It's not likely to win and oscars, but the new Robert De Niro thriller, Hide and Seek, which revolves arounda little girl's obsession with an imaginary friend named Charlie, taps into something quite real: the confusion and fear parents experience when their children start paying more attention to made-up companions than flesh-and-blood friends. Are kids who do so lonely or crazy or crying for help?
In most cases none of the above, says psychologist Marjorie Taylor of the University of Oregon, who with her colleague Stephanie Carlson at the University of Washington has conducted a study of kids and their fictional companions. Not only are such creations common--65% of children up to age 7 played with at least one imaginary friend at some point in their lives, according to a paper Taylor and Carlson published in Developmental Psychology late last year--but they may give children who dream them up a developmental advantage.
The first thing to understand about imaginary playmates, says Taylor, is that for most children they are just that: playmates. They're designed to provide companionship and entertainment. Unlike real kids, they don't have to get cranky, throw tantrums or sulk when they lose a game. And they often can do things and go places the child can't. Skateboard Guy, for example, described by one child in Taylor's study, is a tiny, invisible 11-year-old boy who sleeps in the child's shirt pocket and performs amazing skateboard tricks the child wishes he could do.
Of course, not all imaginary friends are so versatile or well behaved. Children often complain about invisible friends who won't share or are too loud, too bossy, too stubborn or too busy to play. One child had a make-believe pal who was such a pill he named her Darn It.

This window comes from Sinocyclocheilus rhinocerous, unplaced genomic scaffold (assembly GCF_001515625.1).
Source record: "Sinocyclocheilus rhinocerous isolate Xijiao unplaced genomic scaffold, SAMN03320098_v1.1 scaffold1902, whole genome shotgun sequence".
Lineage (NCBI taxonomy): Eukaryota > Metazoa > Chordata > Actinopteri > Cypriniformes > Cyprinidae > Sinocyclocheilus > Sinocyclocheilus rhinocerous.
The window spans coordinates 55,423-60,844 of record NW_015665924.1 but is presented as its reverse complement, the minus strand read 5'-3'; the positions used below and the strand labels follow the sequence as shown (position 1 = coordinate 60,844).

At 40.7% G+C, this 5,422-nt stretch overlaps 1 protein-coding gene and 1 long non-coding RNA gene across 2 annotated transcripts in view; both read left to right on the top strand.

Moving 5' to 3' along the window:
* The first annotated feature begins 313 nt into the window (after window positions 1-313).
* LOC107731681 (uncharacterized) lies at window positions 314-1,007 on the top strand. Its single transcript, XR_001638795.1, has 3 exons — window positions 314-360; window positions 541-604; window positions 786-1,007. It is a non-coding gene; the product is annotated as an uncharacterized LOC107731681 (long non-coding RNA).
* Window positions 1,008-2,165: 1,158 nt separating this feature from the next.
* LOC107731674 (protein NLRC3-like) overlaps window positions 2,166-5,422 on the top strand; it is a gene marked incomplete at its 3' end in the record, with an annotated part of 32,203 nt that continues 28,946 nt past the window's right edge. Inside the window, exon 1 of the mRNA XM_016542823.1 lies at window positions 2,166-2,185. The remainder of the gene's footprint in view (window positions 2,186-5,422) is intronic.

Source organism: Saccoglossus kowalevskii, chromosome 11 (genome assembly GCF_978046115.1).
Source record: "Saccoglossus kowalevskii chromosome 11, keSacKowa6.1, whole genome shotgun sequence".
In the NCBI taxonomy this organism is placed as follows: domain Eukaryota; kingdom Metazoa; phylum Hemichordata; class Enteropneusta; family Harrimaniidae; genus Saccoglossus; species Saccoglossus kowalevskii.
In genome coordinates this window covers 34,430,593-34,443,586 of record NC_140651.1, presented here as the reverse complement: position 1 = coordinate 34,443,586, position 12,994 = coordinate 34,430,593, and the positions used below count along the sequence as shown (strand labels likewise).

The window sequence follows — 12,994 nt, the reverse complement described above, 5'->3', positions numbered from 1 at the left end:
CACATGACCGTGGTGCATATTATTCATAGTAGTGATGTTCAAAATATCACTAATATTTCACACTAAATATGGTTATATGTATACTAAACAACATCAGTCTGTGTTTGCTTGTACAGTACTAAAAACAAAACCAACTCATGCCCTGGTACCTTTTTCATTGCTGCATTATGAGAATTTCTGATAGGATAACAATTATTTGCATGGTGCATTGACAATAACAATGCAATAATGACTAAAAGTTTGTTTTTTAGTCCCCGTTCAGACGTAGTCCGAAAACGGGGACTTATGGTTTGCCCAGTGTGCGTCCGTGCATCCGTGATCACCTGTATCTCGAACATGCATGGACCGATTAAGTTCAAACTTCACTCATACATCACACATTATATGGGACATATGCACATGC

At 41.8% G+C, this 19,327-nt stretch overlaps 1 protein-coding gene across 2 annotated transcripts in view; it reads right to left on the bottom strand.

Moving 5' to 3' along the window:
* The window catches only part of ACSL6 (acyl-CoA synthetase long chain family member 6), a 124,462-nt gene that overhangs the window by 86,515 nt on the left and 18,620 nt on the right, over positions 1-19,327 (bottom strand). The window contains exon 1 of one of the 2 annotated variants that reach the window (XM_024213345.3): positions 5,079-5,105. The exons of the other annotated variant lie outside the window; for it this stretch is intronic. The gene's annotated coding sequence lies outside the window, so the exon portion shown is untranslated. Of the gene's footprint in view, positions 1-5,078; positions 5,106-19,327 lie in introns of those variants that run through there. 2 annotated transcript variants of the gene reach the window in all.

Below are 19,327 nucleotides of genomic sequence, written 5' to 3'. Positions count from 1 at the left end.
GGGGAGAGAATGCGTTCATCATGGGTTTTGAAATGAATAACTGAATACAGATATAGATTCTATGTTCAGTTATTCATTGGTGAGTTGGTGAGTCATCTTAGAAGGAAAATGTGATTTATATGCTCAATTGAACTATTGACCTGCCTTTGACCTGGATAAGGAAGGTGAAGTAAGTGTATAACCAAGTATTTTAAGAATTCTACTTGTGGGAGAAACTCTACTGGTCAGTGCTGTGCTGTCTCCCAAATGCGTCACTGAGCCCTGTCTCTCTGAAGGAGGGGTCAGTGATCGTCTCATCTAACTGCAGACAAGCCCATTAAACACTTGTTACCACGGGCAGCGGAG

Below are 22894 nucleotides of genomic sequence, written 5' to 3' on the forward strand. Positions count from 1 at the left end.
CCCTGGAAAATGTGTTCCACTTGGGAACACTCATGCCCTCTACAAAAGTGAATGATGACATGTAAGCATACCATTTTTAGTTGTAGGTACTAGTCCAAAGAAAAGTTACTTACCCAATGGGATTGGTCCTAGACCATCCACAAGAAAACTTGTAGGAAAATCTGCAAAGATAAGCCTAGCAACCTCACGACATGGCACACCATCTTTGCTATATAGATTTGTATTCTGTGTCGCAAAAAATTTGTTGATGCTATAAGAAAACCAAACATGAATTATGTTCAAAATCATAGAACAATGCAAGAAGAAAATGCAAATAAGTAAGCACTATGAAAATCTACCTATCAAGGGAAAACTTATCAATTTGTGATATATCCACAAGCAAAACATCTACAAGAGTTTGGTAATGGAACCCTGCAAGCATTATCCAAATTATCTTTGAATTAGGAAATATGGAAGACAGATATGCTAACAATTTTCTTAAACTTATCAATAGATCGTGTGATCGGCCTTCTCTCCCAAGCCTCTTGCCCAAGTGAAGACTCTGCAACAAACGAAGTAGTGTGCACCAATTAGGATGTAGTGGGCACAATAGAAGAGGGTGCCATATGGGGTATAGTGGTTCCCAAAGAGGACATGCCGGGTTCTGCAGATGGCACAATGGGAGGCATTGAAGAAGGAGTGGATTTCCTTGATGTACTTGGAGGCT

Bad as these friends seem, they are not necessarily signs of a troubled mind. They may, in fact, be stepping stones on the road of emotional development. Negotiating with temperamental imaginary friends can be a way for kids to work out real-life issues. "There are themes that children are mulling over and trying to understand in their play," says Taylor. "Being busy is one of them. Meanness and bossiness are also things children think about when they talk about their real friends."
Indeed, what imaginary friends say and do can be a useful window into a child's mind. Four years ago, Quinn Pascal, 6, a bubbly first-grader from Eugene, Ore., invented Elfie-Welfie, an invisible woman with piles of tie-dyed hair and a menagerie of "dozens of zillions, katrillions" of imaginary animals. Quinn's mother Kate says Quinn uses Elfie-Welfie to play out some very real desires. In Elfie-Welfie's world, Quinn was allowed on the rides at the fair. (In real life, Quinn was too small.) Elfie-Welfie had an orange cat named Stripey. (Quinn desperately wanted a pet.) Elfie-Welfie promised she would give Quinn a little brother or sister. (Quinn is an only child.) "[Elfie-Welfie] was my reality check," says Kate. "There were times I would ask Quinn what she was thinking about, and she would say, 'Oh, I was just thinking about how Elfie-Welfie smiles all the time.' And, sure enough, I'd been having a rough day and grumbling around."